Her pay increased, but so did the pressure. It was like being marooned on a strange island.
“I didn’t know when I could move, when I could speak,” she says of being a worker living in a stranger’s home.
She lost count of the number of plates she broke at her first employer’s home. The clangs left her petrified, thinking each time: “Is my employer going to cut my salary?”
“I didn’t know when I could move, when I could speak.”
But as she carried on with the job, her worries were allayed. The family never docked her pay and, thankfully, her other employers were just as kind, she says.
She always had the opportunity to go to church, either Mass with her initial employers, or Protestant services when she got Sundays off subsequently. After a few years in Singapore, she joined her church’s worship team. Singing and praising God with them became the highlight of each week or month.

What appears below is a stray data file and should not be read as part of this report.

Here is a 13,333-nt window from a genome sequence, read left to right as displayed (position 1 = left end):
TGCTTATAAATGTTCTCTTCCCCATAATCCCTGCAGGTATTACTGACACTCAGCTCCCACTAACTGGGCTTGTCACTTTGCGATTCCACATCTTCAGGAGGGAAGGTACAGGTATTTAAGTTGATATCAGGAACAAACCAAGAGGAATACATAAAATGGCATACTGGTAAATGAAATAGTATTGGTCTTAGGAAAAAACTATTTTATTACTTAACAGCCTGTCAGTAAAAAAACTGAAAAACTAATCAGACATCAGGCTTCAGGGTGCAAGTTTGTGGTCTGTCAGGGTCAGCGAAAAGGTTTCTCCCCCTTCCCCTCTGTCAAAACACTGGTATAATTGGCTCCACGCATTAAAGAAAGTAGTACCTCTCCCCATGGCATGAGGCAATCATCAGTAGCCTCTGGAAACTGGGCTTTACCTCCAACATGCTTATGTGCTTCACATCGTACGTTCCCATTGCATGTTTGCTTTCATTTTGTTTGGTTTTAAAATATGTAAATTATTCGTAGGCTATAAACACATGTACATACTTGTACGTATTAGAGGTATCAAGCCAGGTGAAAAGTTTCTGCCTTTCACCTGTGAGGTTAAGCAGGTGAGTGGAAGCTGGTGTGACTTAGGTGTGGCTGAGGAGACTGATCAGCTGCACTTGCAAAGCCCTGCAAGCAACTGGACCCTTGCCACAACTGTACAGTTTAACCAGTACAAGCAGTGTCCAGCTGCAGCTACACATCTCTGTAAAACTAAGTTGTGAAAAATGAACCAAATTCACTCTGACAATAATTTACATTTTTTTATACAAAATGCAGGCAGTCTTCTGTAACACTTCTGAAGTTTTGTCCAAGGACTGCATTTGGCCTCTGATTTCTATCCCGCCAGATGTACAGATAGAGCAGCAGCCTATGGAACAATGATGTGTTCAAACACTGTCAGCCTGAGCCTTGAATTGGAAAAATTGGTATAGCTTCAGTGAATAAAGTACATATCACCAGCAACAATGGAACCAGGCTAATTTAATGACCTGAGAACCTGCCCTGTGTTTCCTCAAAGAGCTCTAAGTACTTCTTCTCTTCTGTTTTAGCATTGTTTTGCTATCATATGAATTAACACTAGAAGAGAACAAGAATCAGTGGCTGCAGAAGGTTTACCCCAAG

Nilushika eased into life in Singapore. She worked, she regularly led worship, she faithfully sent money to her family every month.
What’s next, she asked herself. She had heard of other helpers going to school on their days off, and thought of doing the same.
Initially, she wanted to be a nurse. Her employer was kind enough to support her and paid the fees for a first-aid course. But, because she was taking care of a small child at the same time, Nilushika couldn’t continue studying after finishing the introductory course.
In 2010, Nilushika was struck by a personal crisis. Back in Sri Lanka for a holiday, she paid a visit to her siblings, including her younger brother. By then, he was married, and she saw how happy he and his wife was, in some way because she sacrificed her future for his and the rest of their siblings.
Suddenly, she felt broken, as if her life was going nowhere. For a year after she returned to Singapore, she felt depressed, Nilushika says.
“If there’s something for me here, Lord show me.”